WASHINGTON, Aug. 19 (JTA) As a political consultant for both overseas elections and U.S. Democratic candidates, Jennifer Laszlo Mizrahi has a pretty keen eye for an image problem. On maternity leave in 2000, as her colleagues worked on the U.S. presidential election and the ensuing vote recount in Florida, Mizrahi noticed that Israel was not being perceived positively in the United States. Israel continued to project a more positive image than the Palestinian Authority, but it seemed to Mizrahi that Israel was being seen as opposed to Middle East peace and as an instigator, not a victim, of the region’s violence. Almost two years later, after developing a team of Jewish political consultants and pollsters, Mizrahi has formulated a thorough message strategy to change American perceptions of Israel. The strategy has been circulating for the past month among American Jewish leaders and Israeli officials Started with $50,000 of her family’s foundation money, the Israel PR Campaign has begun seeking support from Jewish groups to create television ads geared toward “opinion elites” nationwide. Some say Mizrahi’s project has been able to do what other groups only dreamed about create a formal strategy to enhance American perceptions of Israel. The strategy is focused on television ads, which are expected to launch early next month, and training for Israeli and U.S. Jewish spokespersons. Gathering the information and getting Jewish communal leaders on board has been a bit of a struggle, Mizrahi says. In the early months of the intifada, Mizrahi found herself complaining to family, friends and Jewish leaders about Israel’s negative image. Others, however, were focused on more practical needs such as bulletproof ambulances and security zones around senior citizen centers. “A lot of people feel that image is fluff, like plastic surgery,” she said. But given her experience on political and advocacy campaigns, Mizrahi said she understood that negative views could result in larger problems, such as anti-Israel policies from the new White House. For their part, Jewish leaders say they weren’t ignoring Mizrahi’s ideas, but that she wasn’t saying anything significantly different from others who also were theorizing about how to paint Israel in a better light. Some say they wondered whether Mizrahi was motivated primarily by self-promotion or by real concern for Israel. But many groups now say Mizrahi has proved to be one of the first to develop a thorough plan to improve Israel’s image, and they are eager to listen. Unable to get funding for her project last spring, Mizrahi turned to the one place she knew she could get the resources her own political strategy company and the charitable trust she and her husband have established. She supplemented that with money from other private family foundations whose representatives she met at a conference of the Jewish Funders Network. She recruited some of the biggest campaign names in Washington: Frank Luntz, a Republican strategist who has worked for former Israeli Prime Minister Benjamin Netanyahu; Neil Newhouse, a Republican pollster for Public Opinion Strategies; and Stanley Greenberg, President Clinton’s former pollster who worked extensively with former Israeli Prime Minister Ehud Barak. “I wanted it to be the best and the brightest,” Mizrahi said. While some of the consultants and pollsters are ideological opposites, they have joined in the past to work for associations and corporations. But this was different, they said. “You’re dealing with a country under siege and you’re trying to help them. There are much bigger consequences than your standard political campaign,” said Patrick Lanne, research director for Public Opinion Strategies, who ran some of the focus groups for the Israel PR Campaign. The initial strategy was to affect the perception of Washington elites, and Mizrahi used the research data to create television ads in Washington that were funded by defense organizations such as the Center for Security Policy. The ads ran on Washington-area cable networks throughout the spring and summer, at a cost of $30,000 a week. The second round of polling, launched in early summer, looked at the general American population, with specific emphasis on American Jews, college students, African-Americans and “opinion elites.” The new results have been used to formulate talking points for both American and Israeli spokespeople, with Mizrahi’s team coaching spokespeople in both countries on effective media strategies. They also will be used to formulate a new series of ads that will air nationwide starting in September. For this, Mizrahi has garnered support from prominent Jewish groups such as the American Jewish Committee. She also hopes Hillel and other Jewish groups will use her plan to craft new message campaigns. Continuity in the message is crucial, she believes, because the main points may not have enough critical mass to get across if every Jewish group has a separate message. Jewish groups say it’s easier to join the PR campaign now that they have seen Mizrahi’s polling data. But while there is much anticipation for the ad campaign, there also is skepticism that it will really affect public opinion. Mizrahi says she believes she was able to put together a comprehensive workplan and beat many Jewish organizations to the punch because she followed the successful formula of some of her past political campaigns, while Jewish groups were venturing into unfamiliar waters. This time, however, she is working for a patron closer to home. “My son is the client,” says Mizrahi, who is three months pregnant with her second child. “When a Jew is not safe to walk in Jerusalem, give it 20 years and no Jew will be safe to walk the earth.” She hopes to expand the PR campaign to Europe, trying to tackle the roots of anti-Semitism and anti-Israel bias there. Her political consulting business has suffered because of her new activism, Mizrahi says, as she has not taken on many new clients. And though she is looking for someone to take over the project, she also is starting to realize that she may be in this for the long haul. “There is no Nov. 6,” says Mizrahi, referring to the day after Election Day, when the consultant’s work normally is finished. “There is no date where you win or lose, and I hate that. I like to win and I like to be done.”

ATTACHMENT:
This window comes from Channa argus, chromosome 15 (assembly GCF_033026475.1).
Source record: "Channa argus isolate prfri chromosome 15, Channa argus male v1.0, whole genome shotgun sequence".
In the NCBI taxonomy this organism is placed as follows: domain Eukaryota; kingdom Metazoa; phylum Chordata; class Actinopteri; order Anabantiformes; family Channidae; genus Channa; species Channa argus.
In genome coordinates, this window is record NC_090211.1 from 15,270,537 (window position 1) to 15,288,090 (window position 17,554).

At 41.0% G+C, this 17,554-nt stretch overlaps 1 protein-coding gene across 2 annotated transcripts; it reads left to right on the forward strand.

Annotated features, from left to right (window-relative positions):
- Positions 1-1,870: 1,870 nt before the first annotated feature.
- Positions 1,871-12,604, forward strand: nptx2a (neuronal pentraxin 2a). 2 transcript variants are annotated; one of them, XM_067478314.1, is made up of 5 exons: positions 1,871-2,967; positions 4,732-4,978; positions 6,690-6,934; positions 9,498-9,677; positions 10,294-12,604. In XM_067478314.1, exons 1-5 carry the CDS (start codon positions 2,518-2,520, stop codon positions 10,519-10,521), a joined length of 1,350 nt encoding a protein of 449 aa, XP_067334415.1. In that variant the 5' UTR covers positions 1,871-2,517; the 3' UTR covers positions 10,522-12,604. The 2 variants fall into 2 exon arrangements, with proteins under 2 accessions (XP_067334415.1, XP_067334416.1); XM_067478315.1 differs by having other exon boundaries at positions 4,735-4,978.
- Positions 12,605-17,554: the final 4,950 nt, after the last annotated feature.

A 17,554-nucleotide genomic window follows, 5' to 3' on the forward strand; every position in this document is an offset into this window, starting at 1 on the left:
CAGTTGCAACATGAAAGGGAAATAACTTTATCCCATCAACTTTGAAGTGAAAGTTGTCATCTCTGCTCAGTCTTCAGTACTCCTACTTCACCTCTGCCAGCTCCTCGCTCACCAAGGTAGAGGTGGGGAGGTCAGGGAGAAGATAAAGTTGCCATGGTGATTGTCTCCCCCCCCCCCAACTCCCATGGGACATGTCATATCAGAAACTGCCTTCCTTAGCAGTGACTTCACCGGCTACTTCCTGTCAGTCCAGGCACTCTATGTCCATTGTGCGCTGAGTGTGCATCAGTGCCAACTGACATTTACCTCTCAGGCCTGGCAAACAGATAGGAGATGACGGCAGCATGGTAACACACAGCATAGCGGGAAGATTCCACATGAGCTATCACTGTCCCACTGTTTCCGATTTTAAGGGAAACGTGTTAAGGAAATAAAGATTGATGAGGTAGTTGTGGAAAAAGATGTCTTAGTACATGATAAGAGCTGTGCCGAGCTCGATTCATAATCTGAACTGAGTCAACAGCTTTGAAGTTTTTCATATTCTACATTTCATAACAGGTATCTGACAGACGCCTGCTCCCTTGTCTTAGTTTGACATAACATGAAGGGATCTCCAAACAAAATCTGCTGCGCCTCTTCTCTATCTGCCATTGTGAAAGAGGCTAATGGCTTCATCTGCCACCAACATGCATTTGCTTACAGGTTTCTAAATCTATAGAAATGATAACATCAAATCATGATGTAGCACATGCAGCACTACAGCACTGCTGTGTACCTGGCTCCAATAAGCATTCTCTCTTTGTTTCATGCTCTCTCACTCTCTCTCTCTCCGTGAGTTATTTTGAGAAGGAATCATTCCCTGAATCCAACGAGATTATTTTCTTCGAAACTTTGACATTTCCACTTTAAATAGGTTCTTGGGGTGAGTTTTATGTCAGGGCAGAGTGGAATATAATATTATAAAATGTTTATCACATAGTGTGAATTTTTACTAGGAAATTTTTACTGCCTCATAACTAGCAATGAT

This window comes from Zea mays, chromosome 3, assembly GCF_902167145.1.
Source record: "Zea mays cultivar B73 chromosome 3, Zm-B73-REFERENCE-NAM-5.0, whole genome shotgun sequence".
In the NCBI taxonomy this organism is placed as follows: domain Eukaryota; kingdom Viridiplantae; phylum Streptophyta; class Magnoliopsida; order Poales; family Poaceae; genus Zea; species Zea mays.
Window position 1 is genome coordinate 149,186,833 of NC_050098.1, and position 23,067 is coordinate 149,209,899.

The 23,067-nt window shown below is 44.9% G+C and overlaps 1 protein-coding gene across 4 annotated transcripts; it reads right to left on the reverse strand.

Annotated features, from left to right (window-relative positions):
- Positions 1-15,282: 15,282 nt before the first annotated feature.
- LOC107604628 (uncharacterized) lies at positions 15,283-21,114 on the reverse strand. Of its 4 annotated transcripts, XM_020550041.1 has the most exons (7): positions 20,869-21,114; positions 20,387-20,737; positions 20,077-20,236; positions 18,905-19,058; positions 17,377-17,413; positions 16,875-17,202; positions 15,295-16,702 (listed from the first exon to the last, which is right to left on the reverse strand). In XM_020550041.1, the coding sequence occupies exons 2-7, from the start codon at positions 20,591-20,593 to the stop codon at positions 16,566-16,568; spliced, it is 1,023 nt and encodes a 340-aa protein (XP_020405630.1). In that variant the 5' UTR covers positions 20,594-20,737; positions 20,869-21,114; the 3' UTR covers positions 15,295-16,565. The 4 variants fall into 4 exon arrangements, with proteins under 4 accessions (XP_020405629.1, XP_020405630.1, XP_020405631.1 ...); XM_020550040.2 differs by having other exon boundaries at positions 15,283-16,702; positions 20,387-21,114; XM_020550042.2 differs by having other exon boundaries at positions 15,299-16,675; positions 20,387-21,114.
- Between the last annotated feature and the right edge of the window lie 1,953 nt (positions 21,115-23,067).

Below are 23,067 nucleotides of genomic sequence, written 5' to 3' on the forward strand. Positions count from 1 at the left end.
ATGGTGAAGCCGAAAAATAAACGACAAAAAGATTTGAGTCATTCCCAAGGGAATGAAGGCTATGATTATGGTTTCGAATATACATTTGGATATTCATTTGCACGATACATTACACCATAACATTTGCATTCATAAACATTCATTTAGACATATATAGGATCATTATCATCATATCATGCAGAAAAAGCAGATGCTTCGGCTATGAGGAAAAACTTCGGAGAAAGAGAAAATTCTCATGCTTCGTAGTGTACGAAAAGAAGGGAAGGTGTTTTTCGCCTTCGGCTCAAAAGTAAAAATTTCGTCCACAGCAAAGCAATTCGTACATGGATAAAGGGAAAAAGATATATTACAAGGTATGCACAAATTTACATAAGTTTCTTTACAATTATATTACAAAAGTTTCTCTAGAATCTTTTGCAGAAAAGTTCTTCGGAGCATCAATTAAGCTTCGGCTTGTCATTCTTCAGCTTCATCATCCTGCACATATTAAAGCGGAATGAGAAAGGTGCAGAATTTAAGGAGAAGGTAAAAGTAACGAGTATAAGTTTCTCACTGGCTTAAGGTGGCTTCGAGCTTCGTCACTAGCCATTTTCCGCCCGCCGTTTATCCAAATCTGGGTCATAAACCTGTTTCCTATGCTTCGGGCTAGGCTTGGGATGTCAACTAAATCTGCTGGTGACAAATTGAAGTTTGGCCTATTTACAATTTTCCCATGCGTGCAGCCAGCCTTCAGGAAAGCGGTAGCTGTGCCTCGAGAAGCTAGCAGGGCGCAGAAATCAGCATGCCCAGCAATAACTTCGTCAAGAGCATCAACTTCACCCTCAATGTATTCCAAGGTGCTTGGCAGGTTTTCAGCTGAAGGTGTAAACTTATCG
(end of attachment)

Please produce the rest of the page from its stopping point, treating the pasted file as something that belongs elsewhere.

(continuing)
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JTA Staff This article was posted by JTA staff.